By Mickey Gast / Avelist
October 16, 2015

I’ve always been a closeted introvert. I see networking events as the “necessary evil” part of the freelance lifestyle. Walking around and having casual conversation with complete strangers sends chills down my spine. So when I found a free “mingling school” for introverts online, I knew I had to take it. How else could I get rid of the “oh my God, don’t come towards me, stranger!” feeling I had every time I saw a smiling face approaching? Here are six tips that I successfully implemented to help me improve my mingling techniques at networking events.

1. Check your language. I started the article with the confession that I am an introvert. That’s what I thought about myself my entire life. But what if that’s not actually the case? What if, by simply labeling myself as an introvert, I’m transforming this into a self-fulfilling prophecy? Some of the labels we assign to ourselves are holding us back. Because of them, we don’t see the “other path” when it presents itself. The reality is that I can be shy, and I can also become better at mingling. Being good at networking is a skill that can be trained. It is not who I am, but what I do that matters.

2. Let go of negative focus. Your brain is hardwired to take care of your well-being. If you consider mingling a stressful situation, your body will react as such. Your anxiety will kick in, your palms will start to sweat, your muscles will tense and your pulse will accelerate. Your brain is equipped for survival, so it naturally kicks into survival mode. But networking is rarely a life-threatening event, despite the feelings of fear we have towards it. Train your mind to stop focusing on a potential negative outcome by following tip no. 3.

3. Imagine the obstacles aren’t there. Most of the time, we tend to imagine the outcome as a worst case scenario. What if I say something stupid? What if I stutter? What if I won’t fit in? Take some time before the event and write down best case scenarios. What is the best thing that could happen if I dare to put myself out there? What connections could I make? What opportunities could I uncover? This is what you’ll miss out on if you decide not to attend.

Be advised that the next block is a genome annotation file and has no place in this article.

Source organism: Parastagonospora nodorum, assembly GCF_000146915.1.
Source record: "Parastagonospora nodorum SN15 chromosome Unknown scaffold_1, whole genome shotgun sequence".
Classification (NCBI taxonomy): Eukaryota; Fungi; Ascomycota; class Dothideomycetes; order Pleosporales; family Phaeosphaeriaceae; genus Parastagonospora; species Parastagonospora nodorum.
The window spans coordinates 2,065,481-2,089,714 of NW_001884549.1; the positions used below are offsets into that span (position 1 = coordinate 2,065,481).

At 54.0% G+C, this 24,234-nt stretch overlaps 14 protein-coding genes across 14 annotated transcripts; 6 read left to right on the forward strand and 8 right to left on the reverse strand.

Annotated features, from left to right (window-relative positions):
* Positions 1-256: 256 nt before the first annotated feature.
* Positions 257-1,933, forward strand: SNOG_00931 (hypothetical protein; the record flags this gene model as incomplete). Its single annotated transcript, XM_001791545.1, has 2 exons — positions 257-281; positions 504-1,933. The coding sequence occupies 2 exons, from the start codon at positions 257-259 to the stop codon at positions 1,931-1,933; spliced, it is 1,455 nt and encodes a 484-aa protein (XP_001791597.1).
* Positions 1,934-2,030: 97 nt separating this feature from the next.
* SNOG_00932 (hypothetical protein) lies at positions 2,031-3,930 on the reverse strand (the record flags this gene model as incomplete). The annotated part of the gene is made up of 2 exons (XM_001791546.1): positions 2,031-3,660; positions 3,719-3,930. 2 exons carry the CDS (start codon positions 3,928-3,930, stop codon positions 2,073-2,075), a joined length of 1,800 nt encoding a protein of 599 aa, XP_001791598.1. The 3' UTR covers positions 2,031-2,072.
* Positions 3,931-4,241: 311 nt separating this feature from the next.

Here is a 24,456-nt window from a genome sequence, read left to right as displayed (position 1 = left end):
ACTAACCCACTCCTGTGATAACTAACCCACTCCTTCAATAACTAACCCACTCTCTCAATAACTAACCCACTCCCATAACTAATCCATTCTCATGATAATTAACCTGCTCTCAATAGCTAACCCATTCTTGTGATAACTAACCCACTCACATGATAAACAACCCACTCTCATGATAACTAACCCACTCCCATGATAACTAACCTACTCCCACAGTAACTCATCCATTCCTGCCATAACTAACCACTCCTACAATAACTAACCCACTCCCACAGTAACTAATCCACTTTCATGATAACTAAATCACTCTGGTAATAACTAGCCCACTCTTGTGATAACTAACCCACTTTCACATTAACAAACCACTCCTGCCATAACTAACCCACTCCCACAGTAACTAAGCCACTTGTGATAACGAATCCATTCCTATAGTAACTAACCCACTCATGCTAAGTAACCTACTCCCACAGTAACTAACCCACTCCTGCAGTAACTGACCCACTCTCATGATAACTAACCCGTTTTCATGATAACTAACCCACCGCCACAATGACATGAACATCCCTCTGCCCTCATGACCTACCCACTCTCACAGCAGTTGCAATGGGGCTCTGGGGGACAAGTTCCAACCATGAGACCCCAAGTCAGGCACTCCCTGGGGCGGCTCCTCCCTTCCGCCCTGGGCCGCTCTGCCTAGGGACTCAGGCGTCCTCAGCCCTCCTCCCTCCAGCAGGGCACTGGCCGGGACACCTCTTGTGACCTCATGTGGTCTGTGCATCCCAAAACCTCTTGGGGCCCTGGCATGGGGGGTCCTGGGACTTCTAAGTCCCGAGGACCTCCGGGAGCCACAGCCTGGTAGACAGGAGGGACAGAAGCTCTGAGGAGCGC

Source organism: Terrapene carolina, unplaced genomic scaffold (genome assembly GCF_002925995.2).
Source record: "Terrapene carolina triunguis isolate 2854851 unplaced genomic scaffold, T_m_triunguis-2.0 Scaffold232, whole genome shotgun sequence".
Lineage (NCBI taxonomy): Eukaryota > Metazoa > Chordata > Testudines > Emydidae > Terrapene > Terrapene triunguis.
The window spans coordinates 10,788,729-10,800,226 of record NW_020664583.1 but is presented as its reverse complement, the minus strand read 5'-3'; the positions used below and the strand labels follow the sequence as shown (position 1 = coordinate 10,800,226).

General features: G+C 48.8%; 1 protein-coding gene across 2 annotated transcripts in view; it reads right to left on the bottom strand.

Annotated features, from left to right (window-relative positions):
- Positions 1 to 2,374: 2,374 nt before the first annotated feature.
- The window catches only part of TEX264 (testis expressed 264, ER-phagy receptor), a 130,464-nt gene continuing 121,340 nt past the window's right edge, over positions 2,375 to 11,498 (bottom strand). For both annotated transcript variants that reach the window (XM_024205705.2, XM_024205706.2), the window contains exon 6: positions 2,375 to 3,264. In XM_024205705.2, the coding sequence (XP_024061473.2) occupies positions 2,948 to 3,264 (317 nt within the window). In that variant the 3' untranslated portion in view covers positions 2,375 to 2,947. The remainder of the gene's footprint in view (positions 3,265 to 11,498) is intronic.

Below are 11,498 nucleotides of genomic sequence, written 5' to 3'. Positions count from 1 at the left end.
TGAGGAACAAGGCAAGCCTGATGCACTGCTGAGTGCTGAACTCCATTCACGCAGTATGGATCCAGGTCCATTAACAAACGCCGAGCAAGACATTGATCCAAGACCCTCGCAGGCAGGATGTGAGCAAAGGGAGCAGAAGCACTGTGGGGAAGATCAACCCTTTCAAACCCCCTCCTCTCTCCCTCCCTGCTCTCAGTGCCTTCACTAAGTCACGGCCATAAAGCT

4. Find the common ground. If you think you’re the only one at the event dreading the small talk, have I got news for you. You’re not. There are other people in the room who would rather be somewhere else too. And guess what. That’s only one of the things you have in common. The brain signals approval when we meet someone that we share some common ground with. So find the common ground with other attendees. It can be anything, from working in the same field, to having the same name, to liking the same restaurants. You can also research beforehand who is going to attend the event and figure out one or two things that you have in common. It’s not stalking. It’s preparation. Preparation often eases anxiety.

5. Use self-fulfilling prophecies to your advantage. We usually think of a self-fulfilling prophecy in negative terms. We’re afraid that something bad will happen, and it does. What if we could reverse that? Studies show that people who think they’ll be liked by others will behave in ways that will, indeed, make them more likeable. They appear less nervous and more warm, so they are more likely to elicit a positive response in a social situation. Start with the belief that the event will be a success and that you’ll manage to make good connections. If in doubt on how to do that, go back to the answers you wrote down for tip no. 3.

6. New behaviors are like new shoes. This metaphor is probably the best take-away from the Mingling School for Introverts course. When you first wear a new pair of shoes, it’s bound to feel uncomfortable. But the more you break them in, the better you feel wearing them. It’s the same with new behaviors. They’re difficult and uncomfortable at first, but if you persevere in them, they become second nature. They just fit. Mingling and networking are skills, therefore they can be trained. And the best training methods include training our behaviors. This takes time and practice, but it is possible.

For more lessons on overcoming shyness and mastering mingling skills, check out the free e-course Mingling School for Introverts by psychologist Jenny Rickardsson. You’ll find out useful tips and exercises on how to find an opening and a closing line, how to do the opposite of what you’re feeling inside, and how to turn the attention outward.

This article originally appeared on Avelist

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